Now is a good time to keep watch for early-stage nests of an invasive hornet that has been found in Georgia and South Carolina. Although it has not been seen in North Carolina, it’s proximity in neighboring states makes it a species of concern.

by | May 21, 2024

Summary: The yellow-legged hornet is an invasive species that has been found in Georgia and the southern part of South Carolina but has not been found in North Carolina. The NCDA&CS’ Plant Industry Division wants people to be on the lookout for the insects’ early-stage nests, which are distinguishable this time of year by their size, color and location.

Today’s Topic with Southern Farm Network’s Mike Davis 

  • Our Plant Industry Division recently became aware of an invasive hornet species that has been found in Georgia and South Carolina that they want people to be aware of. It is the yellow-legged hornet.
  • The yellow-legged hornet, which is native to Southeast Asia, is especially devastating to honeybees and wild bees.
  • Yellow-legged hornets will hang out around a honeybee hive and pick off the bees in mid-air when they leave the hive and carry them off to their nests. Or they can attack a hive, killing off the bees.
  • These hornets have not been found in North Carolina, but residents and beekeepers can help keep a lookout for their early-stage paper nests that are typically built around eaves of houses, barns, sheds and other structures.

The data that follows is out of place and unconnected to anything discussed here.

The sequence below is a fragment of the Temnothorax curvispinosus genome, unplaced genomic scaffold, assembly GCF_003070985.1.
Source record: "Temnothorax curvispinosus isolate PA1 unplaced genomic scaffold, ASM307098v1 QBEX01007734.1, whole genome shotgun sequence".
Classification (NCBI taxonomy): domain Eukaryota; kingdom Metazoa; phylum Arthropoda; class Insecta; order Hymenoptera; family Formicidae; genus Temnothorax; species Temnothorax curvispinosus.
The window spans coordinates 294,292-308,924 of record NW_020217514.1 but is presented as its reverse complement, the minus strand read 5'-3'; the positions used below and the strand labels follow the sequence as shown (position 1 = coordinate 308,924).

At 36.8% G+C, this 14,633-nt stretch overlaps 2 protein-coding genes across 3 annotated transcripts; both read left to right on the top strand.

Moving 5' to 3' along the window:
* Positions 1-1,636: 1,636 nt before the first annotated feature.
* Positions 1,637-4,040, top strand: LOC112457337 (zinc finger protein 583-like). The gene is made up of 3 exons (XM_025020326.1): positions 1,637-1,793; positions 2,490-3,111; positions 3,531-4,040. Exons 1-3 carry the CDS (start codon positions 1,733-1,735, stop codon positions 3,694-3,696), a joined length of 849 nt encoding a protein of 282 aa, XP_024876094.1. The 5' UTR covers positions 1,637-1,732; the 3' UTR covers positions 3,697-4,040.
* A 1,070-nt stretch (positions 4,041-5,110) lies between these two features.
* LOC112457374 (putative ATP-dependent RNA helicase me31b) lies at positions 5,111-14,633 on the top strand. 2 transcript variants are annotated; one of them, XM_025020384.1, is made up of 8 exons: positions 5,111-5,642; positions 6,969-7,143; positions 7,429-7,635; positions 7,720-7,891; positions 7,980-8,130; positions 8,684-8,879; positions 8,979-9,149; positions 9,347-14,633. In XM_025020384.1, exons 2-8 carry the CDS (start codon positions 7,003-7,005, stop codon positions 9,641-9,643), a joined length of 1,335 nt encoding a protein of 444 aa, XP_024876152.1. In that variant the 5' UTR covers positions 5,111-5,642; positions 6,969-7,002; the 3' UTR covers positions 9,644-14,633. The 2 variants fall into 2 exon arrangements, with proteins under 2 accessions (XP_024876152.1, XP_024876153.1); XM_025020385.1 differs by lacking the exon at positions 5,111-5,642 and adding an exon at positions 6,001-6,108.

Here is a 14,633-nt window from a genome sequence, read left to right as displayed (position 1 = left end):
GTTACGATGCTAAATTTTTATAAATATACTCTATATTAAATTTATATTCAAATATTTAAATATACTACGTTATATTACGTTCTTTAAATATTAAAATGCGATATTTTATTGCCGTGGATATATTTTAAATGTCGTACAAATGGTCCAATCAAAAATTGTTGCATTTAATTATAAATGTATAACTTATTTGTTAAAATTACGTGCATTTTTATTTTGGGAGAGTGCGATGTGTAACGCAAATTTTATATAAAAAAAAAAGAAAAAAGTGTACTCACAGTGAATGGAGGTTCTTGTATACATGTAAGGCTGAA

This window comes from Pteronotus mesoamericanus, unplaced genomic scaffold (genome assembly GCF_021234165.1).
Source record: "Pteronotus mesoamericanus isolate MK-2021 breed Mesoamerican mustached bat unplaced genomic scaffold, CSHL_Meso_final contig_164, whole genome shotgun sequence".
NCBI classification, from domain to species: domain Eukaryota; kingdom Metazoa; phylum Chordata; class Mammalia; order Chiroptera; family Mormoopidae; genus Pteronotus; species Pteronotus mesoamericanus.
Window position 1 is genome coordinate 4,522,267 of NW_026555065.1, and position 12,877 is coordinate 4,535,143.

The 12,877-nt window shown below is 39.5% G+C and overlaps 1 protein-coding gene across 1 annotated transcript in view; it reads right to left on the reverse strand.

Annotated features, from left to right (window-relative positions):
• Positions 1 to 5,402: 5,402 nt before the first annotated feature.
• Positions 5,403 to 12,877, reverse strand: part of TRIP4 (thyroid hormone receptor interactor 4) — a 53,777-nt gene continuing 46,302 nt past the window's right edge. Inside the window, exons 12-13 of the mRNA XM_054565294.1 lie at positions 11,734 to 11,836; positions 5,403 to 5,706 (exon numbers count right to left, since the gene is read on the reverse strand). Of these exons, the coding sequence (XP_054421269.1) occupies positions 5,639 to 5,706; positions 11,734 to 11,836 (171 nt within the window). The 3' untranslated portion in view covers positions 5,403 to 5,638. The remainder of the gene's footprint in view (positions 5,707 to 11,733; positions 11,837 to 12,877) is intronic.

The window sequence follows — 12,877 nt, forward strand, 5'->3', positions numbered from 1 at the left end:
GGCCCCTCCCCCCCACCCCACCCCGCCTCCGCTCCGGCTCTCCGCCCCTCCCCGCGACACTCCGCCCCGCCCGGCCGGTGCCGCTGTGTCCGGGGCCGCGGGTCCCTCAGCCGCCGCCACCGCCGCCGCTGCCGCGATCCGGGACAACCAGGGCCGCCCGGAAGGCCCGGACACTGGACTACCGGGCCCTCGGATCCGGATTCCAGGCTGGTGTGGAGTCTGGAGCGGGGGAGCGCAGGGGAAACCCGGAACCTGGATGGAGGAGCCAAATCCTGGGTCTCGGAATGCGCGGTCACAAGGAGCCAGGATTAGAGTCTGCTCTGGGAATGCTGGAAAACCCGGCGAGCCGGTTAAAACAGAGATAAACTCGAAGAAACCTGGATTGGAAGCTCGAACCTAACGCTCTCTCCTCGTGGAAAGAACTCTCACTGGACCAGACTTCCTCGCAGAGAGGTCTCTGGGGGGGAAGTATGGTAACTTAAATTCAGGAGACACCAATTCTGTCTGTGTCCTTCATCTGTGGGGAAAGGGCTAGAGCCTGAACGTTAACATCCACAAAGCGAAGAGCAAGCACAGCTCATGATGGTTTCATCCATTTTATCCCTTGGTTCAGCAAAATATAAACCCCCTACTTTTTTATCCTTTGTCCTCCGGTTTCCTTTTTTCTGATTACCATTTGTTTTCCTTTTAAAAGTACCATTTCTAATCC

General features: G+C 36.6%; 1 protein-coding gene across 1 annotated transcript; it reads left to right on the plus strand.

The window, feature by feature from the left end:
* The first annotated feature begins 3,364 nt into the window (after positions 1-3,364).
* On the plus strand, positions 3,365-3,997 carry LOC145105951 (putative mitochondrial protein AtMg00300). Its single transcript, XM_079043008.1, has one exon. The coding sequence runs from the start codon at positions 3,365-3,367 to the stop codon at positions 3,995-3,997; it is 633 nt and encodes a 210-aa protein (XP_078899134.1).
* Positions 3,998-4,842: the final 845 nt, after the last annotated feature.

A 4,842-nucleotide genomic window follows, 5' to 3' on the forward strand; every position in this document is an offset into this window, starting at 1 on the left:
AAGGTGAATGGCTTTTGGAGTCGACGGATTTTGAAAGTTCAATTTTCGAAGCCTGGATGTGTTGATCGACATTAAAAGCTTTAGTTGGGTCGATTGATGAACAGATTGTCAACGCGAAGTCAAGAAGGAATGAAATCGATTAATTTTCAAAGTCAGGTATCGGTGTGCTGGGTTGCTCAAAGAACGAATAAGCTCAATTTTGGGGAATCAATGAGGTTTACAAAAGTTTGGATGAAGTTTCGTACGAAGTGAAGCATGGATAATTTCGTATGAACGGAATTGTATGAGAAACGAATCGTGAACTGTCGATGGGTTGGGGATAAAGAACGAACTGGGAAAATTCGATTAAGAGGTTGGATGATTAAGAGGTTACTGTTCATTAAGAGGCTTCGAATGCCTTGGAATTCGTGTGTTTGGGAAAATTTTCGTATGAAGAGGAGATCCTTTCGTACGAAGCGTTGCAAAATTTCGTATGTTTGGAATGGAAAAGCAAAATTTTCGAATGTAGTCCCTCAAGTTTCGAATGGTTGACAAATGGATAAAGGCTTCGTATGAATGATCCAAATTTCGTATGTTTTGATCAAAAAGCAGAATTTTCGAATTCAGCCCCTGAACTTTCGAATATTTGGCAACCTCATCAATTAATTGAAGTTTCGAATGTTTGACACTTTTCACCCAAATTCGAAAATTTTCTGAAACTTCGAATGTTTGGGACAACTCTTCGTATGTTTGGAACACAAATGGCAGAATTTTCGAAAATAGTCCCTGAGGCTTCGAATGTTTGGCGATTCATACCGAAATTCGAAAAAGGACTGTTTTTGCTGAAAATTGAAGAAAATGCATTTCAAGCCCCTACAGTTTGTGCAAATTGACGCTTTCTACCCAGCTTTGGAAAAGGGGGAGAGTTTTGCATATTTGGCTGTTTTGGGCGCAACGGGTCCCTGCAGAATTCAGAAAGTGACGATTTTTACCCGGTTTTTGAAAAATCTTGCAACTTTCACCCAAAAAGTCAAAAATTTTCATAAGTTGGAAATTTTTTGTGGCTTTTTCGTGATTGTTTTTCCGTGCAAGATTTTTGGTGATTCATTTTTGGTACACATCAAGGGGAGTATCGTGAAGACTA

• Many people are probably familiar with the gray, paper-like wasp nests that are found in trees and other places.
  • The early-stage nests for the yellow-legged hornet are brownish and can range in size from a ping-pong ball to a tennis ball. These details plus their locations around buildings help these early-nests stand out should you see one.
  • Interestingly, the early nests are constructed by hornet queens to initiate new colonies so if you see brownish, paper nests around eaves, please take a photo and share it with our apiary staff.
  • The yellow-legged hornet can be confused by several native insects including the cicada killer wasp, the bald-faced hornet, paper wasps, queen yellowjackets, wood wasps and robber flies.
  • That’s why we are encouraging people to watch closely for signs of an early-stage nest versus the hornet.
  • Suspected nests should be left undisturbed to allow for proper disposal by inspectors. And we don’t recommend killing any hornets, but rather grab a photo to help with identification.
  • We have set up a reporting form where anyone can submit photos if they see something that may need to be followed up on. People can find that on our main webpage at www.ncagr.gov.